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I do sudo apt-get update from time to time, and find it frustrating to have to check when it is done doing its thing. Is there anyway I can get it to offer a notification popup or play a sound when it has finished executing, so I can get on with my work?

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4 Answers 4

17

Sound I can't help you with. However, if you append something like

  && notify-send "Task complete."

after your command, you should see a notification pop up in the upper right corner. If the required package is not installed by default, sudo apt-get install libnotify-bin should get it for you. The && will execute a second command if the first completes successfully.

8

What you want is sudo apt-get update; alert. What follows is explanation and rationale.


  • From the terminal, you can list many commands to be run in sequence. So what you want is first the command which takes a long time, and second a notification command.
  • To run commands in sequence, you separate them with either && or ;. These have two distinct meanings: command-a && command-b means that command-a will run first, and then, if it was successful, command-b will run; command-a; command-b means that command-a will run first and then command-b will run, whether or not command-a was successful. You probably want the semi-colon: you want to be notified when the update or upgrade has stopped running, whether or not it has exited successfully.
  • Other answerers have given you suggested audio and on-screen alerts. My own preference is for notify-send, which takes two parameters: a title and content: sudo apt-get update; notify-send update finished (if either parameter contains spaces, enclose them in quotation marks).
  • Much quicker and easier to type than notify-send title content is alert. This alias is built into bash by default in at least some versions of Ubuntu, and is easy enough to add if it’s missing from yours (use type alert to check whether it’s present). You should get the response,

    alert is aliased to `notify-send --urgency=low -i "$([ $? = 0 ] && echo terminal || echo error)" "$(history|tail -n1|sed -e 's/^\s*[0-9]\+\s*//;s/[;&|]\s*alert$//')"'
    

    This means that it will simply pull out the last command and send it to notify-send, and that the accompanying icon will be an image of a terminal (for a successful command) or an error image (for a failed command).

    Life has now become even simpler: command; alert is very quick and easy to type. It will alert whether or not the command was successful, and the alert will contain an indication of whether or not the command was successful.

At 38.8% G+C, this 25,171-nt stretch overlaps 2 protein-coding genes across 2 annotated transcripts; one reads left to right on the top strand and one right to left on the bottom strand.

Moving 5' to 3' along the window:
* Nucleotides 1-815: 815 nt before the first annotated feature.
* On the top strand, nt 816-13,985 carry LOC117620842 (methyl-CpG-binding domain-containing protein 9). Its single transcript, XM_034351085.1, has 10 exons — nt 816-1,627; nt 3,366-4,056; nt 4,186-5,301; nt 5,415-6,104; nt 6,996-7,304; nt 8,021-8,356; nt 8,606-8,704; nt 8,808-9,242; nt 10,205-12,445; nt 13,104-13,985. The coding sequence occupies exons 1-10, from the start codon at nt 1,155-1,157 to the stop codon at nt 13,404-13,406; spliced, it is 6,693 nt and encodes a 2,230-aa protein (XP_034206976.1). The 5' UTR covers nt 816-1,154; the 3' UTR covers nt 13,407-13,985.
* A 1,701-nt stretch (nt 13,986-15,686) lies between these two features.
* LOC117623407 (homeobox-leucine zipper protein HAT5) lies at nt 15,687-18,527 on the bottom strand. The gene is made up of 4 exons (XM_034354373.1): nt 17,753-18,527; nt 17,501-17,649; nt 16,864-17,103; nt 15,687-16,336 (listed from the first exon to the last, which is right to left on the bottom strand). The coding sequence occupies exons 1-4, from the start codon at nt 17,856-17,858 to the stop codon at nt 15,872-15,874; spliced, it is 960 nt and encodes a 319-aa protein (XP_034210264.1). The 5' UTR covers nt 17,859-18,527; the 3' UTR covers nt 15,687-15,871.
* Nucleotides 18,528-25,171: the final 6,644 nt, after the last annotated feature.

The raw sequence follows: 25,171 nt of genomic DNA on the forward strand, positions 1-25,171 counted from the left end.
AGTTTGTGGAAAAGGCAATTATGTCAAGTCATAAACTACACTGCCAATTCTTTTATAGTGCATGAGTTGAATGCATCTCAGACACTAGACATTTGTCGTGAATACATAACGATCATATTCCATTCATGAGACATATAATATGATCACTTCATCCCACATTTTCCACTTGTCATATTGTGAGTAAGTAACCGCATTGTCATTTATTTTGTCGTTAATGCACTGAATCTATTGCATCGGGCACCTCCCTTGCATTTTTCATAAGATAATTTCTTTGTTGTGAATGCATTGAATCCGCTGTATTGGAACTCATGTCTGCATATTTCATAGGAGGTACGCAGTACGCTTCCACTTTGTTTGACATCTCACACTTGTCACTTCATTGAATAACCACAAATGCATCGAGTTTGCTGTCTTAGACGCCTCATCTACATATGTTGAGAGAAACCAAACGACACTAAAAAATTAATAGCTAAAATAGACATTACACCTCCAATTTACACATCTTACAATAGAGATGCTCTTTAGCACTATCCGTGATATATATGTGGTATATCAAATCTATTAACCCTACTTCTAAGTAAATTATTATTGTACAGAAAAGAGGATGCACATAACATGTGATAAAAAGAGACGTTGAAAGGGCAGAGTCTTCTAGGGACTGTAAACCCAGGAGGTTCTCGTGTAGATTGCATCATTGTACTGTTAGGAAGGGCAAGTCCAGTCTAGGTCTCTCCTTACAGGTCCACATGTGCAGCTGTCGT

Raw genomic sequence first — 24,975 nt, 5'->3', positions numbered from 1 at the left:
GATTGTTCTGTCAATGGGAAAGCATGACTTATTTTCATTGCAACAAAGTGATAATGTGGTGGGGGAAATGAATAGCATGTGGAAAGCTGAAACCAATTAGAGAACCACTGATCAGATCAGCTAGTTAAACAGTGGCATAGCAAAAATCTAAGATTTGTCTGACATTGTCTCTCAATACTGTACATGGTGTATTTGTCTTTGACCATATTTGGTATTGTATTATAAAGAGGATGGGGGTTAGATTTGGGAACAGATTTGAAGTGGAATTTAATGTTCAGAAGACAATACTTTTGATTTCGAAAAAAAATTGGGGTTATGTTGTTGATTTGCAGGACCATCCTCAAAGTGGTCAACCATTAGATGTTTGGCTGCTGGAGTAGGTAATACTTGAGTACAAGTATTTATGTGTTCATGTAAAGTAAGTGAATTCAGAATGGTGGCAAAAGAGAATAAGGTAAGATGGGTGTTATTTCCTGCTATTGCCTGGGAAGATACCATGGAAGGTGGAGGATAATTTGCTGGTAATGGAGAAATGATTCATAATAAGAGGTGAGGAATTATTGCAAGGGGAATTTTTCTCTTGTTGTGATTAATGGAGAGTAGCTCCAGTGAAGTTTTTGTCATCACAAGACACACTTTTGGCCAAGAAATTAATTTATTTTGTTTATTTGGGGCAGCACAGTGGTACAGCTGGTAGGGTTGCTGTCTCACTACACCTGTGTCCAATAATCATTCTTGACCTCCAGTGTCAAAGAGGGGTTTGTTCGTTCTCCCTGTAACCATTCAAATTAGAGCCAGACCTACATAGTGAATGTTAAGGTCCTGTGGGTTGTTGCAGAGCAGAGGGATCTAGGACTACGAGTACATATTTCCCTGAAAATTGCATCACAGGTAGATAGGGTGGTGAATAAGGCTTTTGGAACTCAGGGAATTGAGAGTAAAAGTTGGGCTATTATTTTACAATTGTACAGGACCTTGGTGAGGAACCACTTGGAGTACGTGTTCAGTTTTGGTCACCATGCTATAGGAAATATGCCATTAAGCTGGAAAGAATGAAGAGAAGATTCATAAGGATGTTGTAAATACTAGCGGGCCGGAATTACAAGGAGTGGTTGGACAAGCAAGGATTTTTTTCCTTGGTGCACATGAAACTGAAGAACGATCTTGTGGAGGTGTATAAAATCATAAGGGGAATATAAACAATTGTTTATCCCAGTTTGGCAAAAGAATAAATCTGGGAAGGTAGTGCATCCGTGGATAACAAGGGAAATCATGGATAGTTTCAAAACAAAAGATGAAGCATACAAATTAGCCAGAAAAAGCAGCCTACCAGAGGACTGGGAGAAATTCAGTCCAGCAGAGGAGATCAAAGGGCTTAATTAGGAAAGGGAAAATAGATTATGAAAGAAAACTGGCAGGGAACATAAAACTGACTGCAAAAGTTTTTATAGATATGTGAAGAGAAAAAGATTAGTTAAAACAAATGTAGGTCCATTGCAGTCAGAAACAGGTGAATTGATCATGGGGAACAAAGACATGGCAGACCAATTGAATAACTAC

Incidentally, it has occasionally annoyed me that I am unable to pipe output to notify-send, so I wrote a little function to do it for me:

notify () 
{ 
    while read input; do
        notify-send -i $(ls /usr/share/icons/gnome/32x32/emotes | sed 's/\(.*\)\..*/\1/' | shuf -n1) "message" "$input";
    done
}

This allows me to type command | notify. The icon in this case is random, however. Also, you get a notification for each line of output, which is probably not a good choice for apt-get update.

2
  • Re piping input: Why not just use command substitution (i.e. backticks or the $() syntax)?
    – Kevin
    Apr 21, 2015 at 13:19
  • The way I did it was the easiest for me at the time; I'm not particularly proficient in Bash scripting.
    – TRiG
    Apr 21, 2015 at 13:24
4

For aplay compatible files

To play a custom sound through the speakers, you can run

aplay <path_to_sound_file>

*<path_to_sound_file> = path to the sound file

to play the chosen sound file; then you can add a playsound alias to ~/.bashrc:

alias playsound='aplay <path_to_sound_file>'

*<path_to_sound_file> = path to the sound file

This way you can run sudo apt-get update && playsound to play the chosen sound when sudo apt-get update has finished running.

For non aplay compatible files (e.g. .ogg files) (system sounds)

To play a custom sound through the speakers, you can run

pacmd list-sinks | grep -E 'index|device.product.name'

to list all pulseaudio's available sinks' indexes along with their corresponding device; then you can run

pacmd play-file /usr/share/sounds/ubuntu/stereo/bell.ogg <sink_index> > /dev/null

*<sink_index> = pulseaudio's sink's index

to play /usr/share/sounds/ubuntu/stereo/bell.ogg through the chosen sink. (Of course you can play any sound you want); then you can add a playsound alias to ~/.bashrc:

alias playsound='pacmd play-file /usr/share/sounds/ubuntu/stereo/bell.ogg <sink_index> > /dev/null'

*<sink_index> = pulseaudio's sink's index

This way you can run sudo apt-get update && playsound to play the chosen sound when sudo apt-get update has finished running.

3
  • 1
    aplay might offer a much simpler alternative.
    – muru
    Apr 21, 2015 at 8:02
  • @muru True, updated
    – kos
    Apr 21, 2015 at 8:07
  • @muru It seems not to be working for .ogg files tough
    – kos
    Apr 21, 2015 at 8:11
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I wrote a little scripts to make it. Script is located in github.

Here is installation guide:

Installation

Download or just clone repo

 $ git clone git@github.com:c0rp-aubakirov/notify_after_command_executed.git

Then add sourcing of script postexec_notify to your .bashrc.

Here is git clone example of installation:

 $ cd ~
 $ git clone git@github.com:c0rp-aubakirov/notify_after_command_executed.git
 $ cd ~/notify_after_command_executed
 $ echo "source $(pwd)/postexec_notify" >> ~/.bashrc

Now restart your terminal. After restart you should see this messages:

preexec.sh is not exist
Trying to download it from github

Now try to test if notification appear:

$ sleep 6

Please let me know if something is unclear or you have any issues.

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